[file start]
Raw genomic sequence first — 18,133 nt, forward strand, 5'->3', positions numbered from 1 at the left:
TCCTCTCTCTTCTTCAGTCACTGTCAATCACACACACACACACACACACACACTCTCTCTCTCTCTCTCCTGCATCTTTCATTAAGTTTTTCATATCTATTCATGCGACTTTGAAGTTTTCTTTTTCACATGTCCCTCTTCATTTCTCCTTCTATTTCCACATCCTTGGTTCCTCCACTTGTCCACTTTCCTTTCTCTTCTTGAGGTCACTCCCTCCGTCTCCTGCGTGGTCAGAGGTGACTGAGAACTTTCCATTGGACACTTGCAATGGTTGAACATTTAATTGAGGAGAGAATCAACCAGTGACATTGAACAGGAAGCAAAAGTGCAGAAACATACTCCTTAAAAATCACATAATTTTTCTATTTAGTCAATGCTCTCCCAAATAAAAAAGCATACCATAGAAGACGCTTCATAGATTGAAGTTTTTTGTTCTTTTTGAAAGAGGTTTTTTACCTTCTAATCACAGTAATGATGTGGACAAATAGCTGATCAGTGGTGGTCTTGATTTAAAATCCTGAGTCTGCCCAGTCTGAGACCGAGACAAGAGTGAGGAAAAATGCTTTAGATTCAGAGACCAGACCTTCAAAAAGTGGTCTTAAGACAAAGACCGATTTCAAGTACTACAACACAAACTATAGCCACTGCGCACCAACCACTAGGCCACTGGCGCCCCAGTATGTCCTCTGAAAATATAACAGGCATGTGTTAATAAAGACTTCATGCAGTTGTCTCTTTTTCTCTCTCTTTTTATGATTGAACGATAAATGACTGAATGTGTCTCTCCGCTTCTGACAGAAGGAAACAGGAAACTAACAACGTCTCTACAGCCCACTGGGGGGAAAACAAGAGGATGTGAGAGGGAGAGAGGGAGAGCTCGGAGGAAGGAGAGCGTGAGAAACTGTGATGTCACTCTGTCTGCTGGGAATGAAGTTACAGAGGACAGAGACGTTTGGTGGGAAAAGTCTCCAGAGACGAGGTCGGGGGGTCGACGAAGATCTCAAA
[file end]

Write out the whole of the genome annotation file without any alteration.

Raw genomic sequence first — 18,133 nt, forward strand, 5'->3', positions numbered from 1 at the left:
TCCTCTCTCTTCTTCAGTCACTGTCAATCACACACACACACACACACACACACTCTCTCTCTCTCTCTCCTGCATCTTTCATTAAGTTTTTCATATCTATTCATGCGACTTTGAAGTTTTCTTTTTCACATGTCCCTCTTCATTTCTCCTTCTATTTCCACATCCTTGGTTCCTCCACTTGTCCACTTTCCTTTCTCTTCTTGAGGTCACTCCCTCCGTCTCCTGCGTGGTCAGAGGTGACTGAGAACTTTCCATTGGACACTTGCAATGGTTGAACATTTAATTGAGGAGAGAATCAACCAGTGACATTGAACAGGAAGCAAAAGTGCAGAAACATACTCCTTAAAAATCACATAATTTTTCTATTTAGTCAATGCTCTCCCAAATAAAAAAGCATACCATAGAAGACGCTTCATAGATTGAAGTTTTTTGTTCTTTTTGAAAGAGGTTTTTTACCTTCTAATCACAGTAATGATGTGGACAAATAGCTGATCAGTGGTGGTCTTGATTTAAAATCCTGAGTCTGCCCAGTCTGAGACCGAGACAAGAGTGAGGAAAAATGCTTTAGATTCAGAGACCAGACCTTCAAAAAGTGGTCTTAAGACAAAGACCGATTTCAAGTACTACAACACAAACTATAGCCACTGCGCACCAACCACTAGGCCACTGGCGCCCCAGTATGTCCTCTGAAAATATAACAGGCATGTGTTAATAAAGACTTCATGCAGTTGTCTCTTTTTCTCTCTCTTTTTATGATTGAACGATAAATGACTGAATGTGTCTCTCCGCTTCTGACAGAAGGAAACAGGAAACTAACAACGTCTCTACAGCCCACTGGGGGGAAAACAAGAGGATGTGAGAGGGAGAGAGGGAGAGCTCGGAGGAAGGAGAGCGTGAGAAACTGTGATGTCACTCTGTCTGCTGGGAATGAAGTTACAGAGGACAGAGACGTTTGGTGGGAAAAGTCTCCAGAGACGAGGTCGGGGGGTCGACGAAGATCTCAAA